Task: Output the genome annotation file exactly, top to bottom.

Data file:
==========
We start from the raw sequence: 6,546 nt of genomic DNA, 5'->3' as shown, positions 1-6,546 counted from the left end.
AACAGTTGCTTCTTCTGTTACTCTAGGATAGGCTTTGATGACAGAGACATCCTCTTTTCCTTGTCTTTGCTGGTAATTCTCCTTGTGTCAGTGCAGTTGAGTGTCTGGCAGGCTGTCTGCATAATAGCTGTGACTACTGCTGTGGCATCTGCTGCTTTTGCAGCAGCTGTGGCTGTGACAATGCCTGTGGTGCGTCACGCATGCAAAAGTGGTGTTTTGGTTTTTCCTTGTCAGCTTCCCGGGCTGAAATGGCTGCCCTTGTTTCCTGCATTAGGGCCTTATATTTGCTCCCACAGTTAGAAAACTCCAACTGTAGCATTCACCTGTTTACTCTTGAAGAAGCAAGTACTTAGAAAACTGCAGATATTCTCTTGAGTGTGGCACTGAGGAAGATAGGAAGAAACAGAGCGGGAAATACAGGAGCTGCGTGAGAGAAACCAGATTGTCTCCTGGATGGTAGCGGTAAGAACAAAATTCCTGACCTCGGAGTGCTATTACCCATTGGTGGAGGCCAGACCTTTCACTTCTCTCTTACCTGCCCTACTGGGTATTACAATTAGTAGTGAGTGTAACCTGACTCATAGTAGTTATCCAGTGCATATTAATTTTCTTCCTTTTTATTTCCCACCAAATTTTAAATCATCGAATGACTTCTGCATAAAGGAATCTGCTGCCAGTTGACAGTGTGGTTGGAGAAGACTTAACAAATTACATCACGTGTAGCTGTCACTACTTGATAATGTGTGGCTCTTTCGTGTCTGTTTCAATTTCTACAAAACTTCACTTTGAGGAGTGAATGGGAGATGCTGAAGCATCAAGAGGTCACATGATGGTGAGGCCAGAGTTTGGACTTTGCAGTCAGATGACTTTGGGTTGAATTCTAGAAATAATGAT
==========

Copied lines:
We start from the raw sequence: 6,546 nt of genomic DNA, 5'->3' as shown, positions 1-6,546 counted from the left end.
AACAGTTGCTTCTTCTGTTACTCTAGGATAGGCTTTGATGACAGAGACATCCTCTTTTCCTTGTCTTTGCTGGTAATTCTCCTTGTGTCAGTGCAGTTGAGTGTCTGGCAGGCTGTCTGCATAATAGCTGTGACTACTGCTGTGGCATCTGCTGCTTTTGCAGCAGCTGTGGCTGTGACAATGCCTGTGGTGCGTCACGCATGCAAAAGTGGTGTTTTGGTTTTTCCTTGTCAGCTTCCCGGGCTGAAATGGCTGCCCTTGTTTCCTGCATTAGGGCCTTATATTTGCTCCCACAGTTAGAAAACTCCAACTGTAGCATTCACCTGTTTACTCTTGAAGAAGCAAGTACTTAGAAAACTGCAGATATTCTCTTGAGTGTGGCACTGAGGAAGATAGGAAGAAACAGAGCGGGAAATACAGGAGCTGCGTGAGAGAAACCAGATTGTCTCCTGGATGGTAGCGGTAAGAACAAAATTCCTGACCTCGGAGTGCTATTACCCATTGGTGGAGGCCAGACCTTTCACTTCTCTCTTACCTGCCCTACTGGGTATTACAATTAGTAGTGAGTGTAACCTGACTCATAGTAGTTATCCAGTGCATATTAATTTTCTTCCTTTTTATTTCCCACCAAATTTTAAATCATCGAATGACTTCTGCATAAAGGAATCTGCTGCCAGTTGACAGTGTGGTTGGAGAAGACTTAACAAATTACATCACGTGTAGCTGTCACTACTTGATAATGTGTGGCTCTTTCGTGTCTGTTTCAATTTCTACAAAACTTCACTTTGAGGAGTGAATGGGAGATGCTGAAGCATCAAGAGGTCACATGATGGTGAGGCCAGAGTTTGGACTTTGCAGTCAGATGACTTTGGGTTGAATTCTAGAAATAATGAT